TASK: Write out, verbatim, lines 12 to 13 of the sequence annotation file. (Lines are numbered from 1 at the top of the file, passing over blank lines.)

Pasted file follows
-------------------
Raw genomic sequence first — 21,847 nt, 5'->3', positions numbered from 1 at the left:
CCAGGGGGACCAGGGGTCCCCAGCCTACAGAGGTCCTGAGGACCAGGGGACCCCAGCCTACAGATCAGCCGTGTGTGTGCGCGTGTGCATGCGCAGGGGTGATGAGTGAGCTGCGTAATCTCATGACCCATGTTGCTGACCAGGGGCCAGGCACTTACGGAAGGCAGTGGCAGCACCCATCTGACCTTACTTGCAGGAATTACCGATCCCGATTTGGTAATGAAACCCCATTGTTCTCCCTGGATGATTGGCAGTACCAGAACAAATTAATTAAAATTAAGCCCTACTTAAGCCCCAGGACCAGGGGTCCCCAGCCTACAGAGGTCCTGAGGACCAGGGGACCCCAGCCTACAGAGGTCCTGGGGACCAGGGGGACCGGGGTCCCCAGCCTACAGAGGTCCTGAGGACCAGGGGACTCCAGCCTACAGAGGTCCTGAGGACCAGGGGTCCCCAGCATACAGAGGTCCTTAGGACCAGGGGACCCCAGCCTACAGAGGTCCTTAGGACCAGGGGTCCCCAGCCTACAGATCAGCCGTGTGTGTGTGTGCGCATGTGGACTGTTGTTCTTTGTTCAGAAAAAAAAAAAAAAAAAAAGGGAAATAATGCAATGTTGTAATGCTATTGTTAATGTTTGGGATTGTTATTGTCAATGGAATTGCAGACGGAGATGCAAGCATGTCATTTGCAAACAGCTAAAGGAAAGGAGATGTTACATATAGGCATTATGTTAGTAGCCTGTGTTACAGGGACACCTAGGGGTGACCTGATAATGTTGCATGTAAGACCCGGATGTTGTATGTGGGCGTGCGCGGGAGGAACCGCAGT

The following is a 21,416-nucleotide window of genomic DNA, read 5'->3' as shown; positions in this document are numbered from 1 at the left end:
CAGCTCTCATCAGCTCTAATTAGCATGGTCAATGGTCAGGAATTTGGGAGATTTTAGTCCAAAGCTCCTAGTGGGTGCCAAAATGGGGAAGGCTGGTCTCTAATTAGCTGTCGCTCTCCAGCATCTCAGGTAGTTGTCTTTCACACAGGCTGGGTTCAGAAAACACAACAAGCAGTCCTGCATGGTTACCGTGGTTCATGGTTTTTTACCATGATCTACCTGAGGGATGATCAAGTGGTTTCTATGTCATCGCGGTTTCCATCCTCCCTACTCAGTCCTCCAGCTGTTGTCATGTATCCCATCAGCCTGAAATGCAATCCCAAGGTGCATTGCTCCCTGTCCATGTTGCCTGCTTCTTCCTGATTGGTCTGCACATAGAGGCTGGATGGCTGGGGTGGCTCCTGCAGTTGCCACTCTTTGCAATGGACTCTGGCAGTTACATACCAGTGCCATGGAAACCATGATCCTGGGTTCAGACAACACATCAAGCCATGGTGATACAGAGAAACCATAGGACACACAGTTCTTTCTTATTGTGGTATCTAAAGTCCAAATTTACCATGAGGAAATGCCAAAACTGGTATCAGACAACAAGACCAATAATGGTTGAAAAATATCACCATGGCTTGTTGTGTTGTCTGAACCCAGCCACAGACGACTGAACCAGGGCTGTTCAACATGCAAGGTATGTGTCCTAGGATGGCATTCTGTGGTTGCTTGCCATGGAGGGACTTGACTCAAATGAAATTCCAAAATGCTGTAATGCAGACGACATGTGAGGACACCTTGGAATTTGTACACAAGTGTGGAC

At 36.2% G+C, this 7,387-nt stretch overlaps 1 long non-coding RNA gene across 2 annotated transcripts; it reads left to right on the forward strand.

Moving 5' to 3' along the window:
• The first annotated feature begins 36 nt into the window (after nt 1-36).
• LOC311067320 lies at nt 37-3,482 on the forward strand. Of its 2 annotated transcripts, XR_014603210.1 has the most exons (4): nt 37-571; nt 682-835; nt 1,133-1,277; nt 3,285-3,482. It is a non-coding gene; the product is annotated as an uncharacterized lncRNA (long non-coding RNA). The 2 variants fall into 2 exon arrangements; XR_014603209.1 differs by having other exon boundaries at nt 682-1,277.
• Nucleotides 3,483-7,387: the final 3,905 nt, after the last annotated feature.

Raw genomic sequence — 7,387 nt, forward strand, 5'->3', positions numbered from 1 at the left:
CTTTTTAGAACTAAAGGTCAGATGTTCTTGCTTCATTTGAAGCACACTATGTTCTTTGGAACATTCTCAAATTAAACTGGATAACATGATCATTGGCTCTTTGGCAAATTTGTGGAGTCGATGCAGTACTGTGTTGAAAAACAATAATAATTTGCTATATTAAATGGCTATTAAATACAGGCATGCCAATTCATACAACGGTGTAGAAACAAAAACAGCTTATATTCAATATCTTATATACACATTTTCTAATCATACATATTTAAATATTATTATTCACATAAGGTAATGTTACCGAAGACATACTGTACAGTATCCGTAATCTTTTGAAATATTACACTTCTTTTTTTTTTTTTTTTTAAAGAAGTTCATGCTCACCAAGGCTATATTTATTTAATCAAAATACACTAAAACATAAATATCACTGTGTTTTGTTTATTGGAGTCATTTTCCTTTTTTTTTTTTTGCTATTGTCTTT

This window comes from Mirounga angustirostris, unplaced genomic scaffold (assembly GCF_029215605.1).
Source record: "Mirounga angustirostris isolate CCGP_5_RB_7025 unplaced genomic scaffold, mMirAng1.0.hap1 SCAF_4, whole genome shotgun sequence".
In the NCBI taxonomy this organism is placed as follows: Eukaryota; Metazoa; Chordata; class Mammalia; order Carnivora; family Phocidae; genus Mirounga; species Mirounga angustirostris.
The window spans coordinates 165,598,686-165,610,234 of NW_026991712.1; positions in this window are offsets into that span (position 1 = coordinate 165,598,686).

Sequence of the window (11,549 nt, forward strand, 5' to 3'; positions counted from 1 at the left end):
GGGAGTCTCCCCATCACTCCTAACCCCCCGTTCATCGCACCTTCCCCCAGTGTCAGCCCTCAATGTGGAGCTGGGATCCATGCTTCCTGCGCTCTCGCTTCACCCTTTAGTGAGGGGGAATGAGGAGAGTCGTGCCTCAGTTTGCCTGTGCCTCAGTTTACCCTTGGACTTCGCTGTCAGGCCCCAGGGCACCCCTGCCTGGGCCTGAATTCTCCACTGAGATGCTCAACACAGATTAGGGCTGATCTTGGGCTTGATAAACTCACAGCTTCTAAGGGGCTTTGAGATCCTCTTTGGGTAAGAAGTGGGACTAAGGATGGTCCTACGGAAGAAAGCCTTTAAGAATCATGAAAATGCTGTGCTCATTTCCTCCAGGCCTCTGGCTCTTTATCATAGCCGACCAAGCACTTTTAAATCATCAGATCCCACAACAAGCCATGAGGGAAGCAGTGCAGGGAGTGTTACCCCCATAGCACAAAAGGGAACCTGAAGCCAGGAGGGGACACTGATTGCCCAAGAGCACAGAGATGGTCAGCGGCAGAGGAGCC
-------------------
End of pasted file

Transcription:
This window comes from Mirounga angustirostris, unplaced genomic scaffold (assembly GCF_029215605.1).
Source record: "Mirounga angustirostris isolate CCGP_5_RB_7025 unplaced genomic scaffold, mMirAng1.0.hap1 SCAF_4, whole genome shotgun sequence".